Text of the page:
Morocco is home to an increasingly unhappy population feeling the pinch after food and fuel prices have been hiked by 6 and 27 per cent, respectively.
A hike by up to 6 per cent in cost by Central Dairy, the largest private sector milk producer and distributor, has caused consternation among consumers, even raising the threat of a boycott against its products.
Nerves are already frayed after the government rolled back some subsidies on fuel in June, pushing up prices by up to 27 per cent.
The government has no control over milk prices. But consumer experts say fuel price rises may be fanning higher food costs as producers seek to recoup revenues from paying more for transport.
“This month will see a heavy reliance on credit on the part of households to meet their expenses,” says Samir El Jaafari, the president of the consumer rights advocacy group Sais-Atlas.
“Higher fuel costs have already resulted in a surge in the price of transport of fruit and vegetables.”
Morocco provides a snapshot of the formidable challenge facing governments across the Mena region as they contemplate rolling back deeply entrenched subsidies that have for decades strained state coffers but protected consumers from the real cost of key commodities such as flour, sugar, petrol and butane.
“For non-oil importers, it’s crucial [to start to roll back subsidies] over the next 12 to 18 months as they’re facing massive fiscal and current account deficits but it’s a difficult time to do this as unemployment is high,” says Jean-Paul Pigat, an economist at Emirates NBD.
In the region, Morocco, Jordan, Iran and the UAE are among the few countries to already start to move towards price equilibrium for some goods. Others such as Tunisia, Saudi Arabia and Egypt have made tentative noises about doing so.
The IMF has for years been urging Middle East and North African (Mena) governments to close the gap between domestic and international prices. Energy subsidies alone accounted for about US$240 billion of regional government spending in 2011, more than 8.5 per cent of GDP and a larger bill than any other region.
But such calls have grown increasingly urgent in the past three years as several countries stepped up financial support for citizens in an effort to help defuse instability linked to the Arab Spring.
Many governments fear that hiking prices now will risk fuelling discontent among a newly emboldened population, sparking fresh political chaos.
Nearly 200 taxi drivers blockaded the streets of Amman last week in protest at a government move the week before to hike fuel prices by up to 10 per cent. It follows a fuel hike of up to 12 per cent in June as the Jordanian government seeks to further slash its budget deficit that is equivalent to 5 per cent of GDP.
Such moves appear much more distant in Egypt, just months into its second revolution. Like the previous regime, the new interim administration accept price rises will have to happen eventually if the government is serious about sealing a long-delayed US$4.8 billion IMF loan deal and easing a deficit expected to hit 9 per cent in the current fiscal year. But an influx of emergency cash from the GCC is helping delay the need for action.
“I don’t think we will see much from Egypt, certainly until a permanent government is in place,” says Liz Martins, a senior economist for global banking and markets at HSBC Middle East.
While populations are, not surprisingly, reluctant to see any cuts to subsidies, the IMF says there are more effective ways to support citizens. Spending on subsidies tend to squeeze out cash for other important areas such as health care, education and infrastructure. For example, Libya’s US$11.5bn subsidies bill for last year was equivalent to 13.8 per cent of GDP, according to the IMF. In comparison, education and health spending made up amounts equivalent to 5.1 per cent and 1.8 per cent of GDP, respectively.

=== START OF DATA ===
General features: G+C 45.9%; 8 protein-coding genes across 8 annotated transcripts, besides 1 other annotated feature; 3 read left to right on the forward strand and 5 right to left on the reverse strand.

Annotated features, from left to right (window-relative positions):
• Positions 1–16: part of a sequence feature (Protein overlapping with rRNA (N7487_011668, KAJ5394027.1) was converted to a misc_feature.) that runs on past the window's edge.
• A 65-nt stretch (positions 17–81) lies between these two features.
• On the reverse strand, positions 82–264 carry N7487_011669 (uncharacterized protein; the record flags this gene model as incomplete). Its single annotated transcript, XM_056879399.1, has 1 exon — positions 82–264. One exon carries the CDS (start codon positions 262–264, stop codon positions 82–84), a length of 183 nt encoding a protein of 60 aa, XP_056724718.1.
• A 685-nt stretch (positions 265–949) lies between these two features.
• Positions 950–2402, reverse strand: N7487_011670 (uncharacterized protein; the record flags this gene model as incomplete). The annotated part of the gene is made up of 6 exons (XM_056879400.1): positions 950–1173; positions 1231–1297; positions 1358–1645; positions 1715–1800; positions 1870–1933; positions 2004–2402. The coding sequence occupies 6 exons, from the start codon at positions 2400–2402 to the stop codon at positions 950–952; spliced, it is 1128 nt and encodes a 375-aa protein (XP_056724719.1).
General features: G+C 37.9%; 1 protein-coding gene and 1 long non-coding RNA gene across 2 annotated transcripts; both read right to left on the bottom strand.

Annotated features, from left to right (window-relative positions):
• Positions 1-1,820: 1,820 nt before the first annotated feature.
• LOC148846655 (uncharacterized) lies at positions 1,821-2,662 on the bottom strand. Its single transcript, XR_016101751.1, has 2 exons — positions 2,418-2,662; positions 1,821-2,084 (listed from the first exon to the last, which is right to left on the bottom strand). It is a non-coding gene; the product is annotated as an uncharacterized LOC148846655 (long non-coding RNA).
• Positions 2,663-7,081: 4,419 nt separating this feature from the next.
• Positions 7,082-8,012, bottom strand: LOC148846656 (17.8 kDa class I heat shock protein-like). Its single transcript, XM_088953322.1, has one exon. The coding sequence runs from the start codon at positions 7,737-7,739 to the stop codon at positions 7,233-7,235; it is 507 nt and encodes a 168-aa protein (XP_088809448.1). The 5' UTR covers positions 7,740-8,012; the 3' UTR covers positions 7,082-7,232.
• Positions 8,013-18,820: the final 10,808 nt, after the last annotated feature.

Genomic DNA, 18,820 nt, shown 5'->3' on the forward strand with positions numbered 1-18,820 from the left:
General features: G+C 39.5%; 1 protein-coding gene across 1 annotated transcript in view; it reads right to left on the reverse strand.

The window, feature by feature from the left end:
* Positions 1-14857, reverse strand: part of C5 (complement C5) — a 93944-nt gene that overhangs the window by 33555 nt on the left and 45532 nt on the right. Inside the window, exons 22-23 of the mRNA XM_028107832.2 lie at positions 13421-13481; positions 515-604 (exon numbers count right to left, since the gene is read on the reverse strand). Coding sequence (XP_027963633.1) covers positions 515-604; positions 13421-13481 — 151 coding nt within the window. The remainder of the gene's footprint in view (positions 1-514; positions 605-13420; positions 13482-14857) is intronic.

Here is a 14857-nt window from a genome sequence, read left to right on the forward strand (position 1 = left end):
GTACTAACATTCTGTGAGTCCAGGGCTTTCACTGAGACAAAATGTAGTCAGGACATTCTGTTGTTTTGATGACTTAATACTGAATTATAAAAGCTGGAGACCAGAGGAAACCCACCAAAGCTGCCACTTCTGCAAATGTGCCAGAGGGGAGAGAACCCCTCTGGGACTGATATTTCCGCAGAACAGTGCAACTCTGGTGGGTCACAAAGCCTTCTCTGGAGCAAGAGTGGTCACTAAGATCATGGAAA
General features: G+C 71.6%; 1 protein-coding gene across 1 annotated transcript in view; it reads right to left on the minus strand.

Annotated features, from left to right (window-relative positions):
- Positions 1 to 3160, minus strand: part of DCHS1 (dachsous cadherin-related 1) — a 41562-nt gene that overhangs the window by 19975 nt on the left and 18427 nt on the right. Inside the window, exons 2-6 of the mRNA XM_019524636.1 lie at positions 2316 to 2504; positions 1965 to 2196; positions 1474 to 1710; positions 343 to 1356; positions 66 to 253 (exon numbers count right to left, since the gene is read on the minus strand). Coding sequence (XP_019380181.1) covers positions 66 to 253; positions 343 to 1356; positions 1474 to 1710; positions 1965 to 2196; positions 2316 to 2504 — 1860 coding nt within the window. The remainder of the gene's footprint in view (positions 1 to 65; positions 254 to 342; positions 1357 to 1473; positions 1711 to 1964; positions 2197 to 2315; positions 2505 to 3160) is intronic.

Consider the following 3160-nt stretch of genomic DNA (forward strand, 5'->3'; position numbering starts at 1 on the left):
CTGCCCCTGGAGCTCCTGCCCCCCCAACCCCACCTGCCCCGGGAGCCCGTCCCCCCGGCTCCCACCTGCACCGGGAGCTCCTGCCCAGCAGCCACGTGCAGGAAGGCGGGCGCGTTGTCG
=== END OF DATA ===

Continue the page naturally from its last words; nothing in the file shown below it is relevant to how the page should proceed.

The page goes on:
Energy subsidies also tend to benefit the better off more than others.
“If we look at who actually benefits from those subsidies, it’s clear that the bulk of the benefit goes to the better-off, who use energy the most, people with automobiles, air-conditioned houses and electrical appliances,” wrote Masood Ahmed, the director of the IMF’s Middle East and central Asia department in a blog post in May.
Despite recent high oil prices, questions are now being raised about when the GCC will reform price structures. Recent changes in the dynamics of the energy market involving the increase of shale gas output in the United States threaten to erode the dominance of the GCC in the global oil market.
Against such a potentially elastic oil demand outlook, economists say, it makes little sense for governments to continue to squander their competitive advantage on funding cheap domestic energy.
Evidence suggests a tendency towards heavy consumption in countries with subsidies in place.
“Because oil prices are quite high the need to do structural reform and make decisions around subsidies that need to be addressed is less high,” says Mr Pigat.
In Libya, the only major oil producer to undergo a political revolt during the Arab Spring, IMF data shows energy consumption is much higher than in other countries with a comparable GDP per capita.
Smuggling and a tendency to expand into capital intensive rather than alternative industry streams that can create more jobs are other potential side-effects from subsidy reliance, say economists.
But rebalancing prices is also potentially thorny, as officials in Morocco are finding out.
Plans to review energy prices twice a month have sparked the country’s main Islamic opposition movement to form a protest group against subsidy cuts.
“Moroccan consumers have not been legally consulted in the price reforms,” says Mr El Jaafari.
“They have been subject to abuses that affect their rights and their economic interests.”
Consumers and businesses in Morocco and elsewhere are unlikely to accept price rises lightly.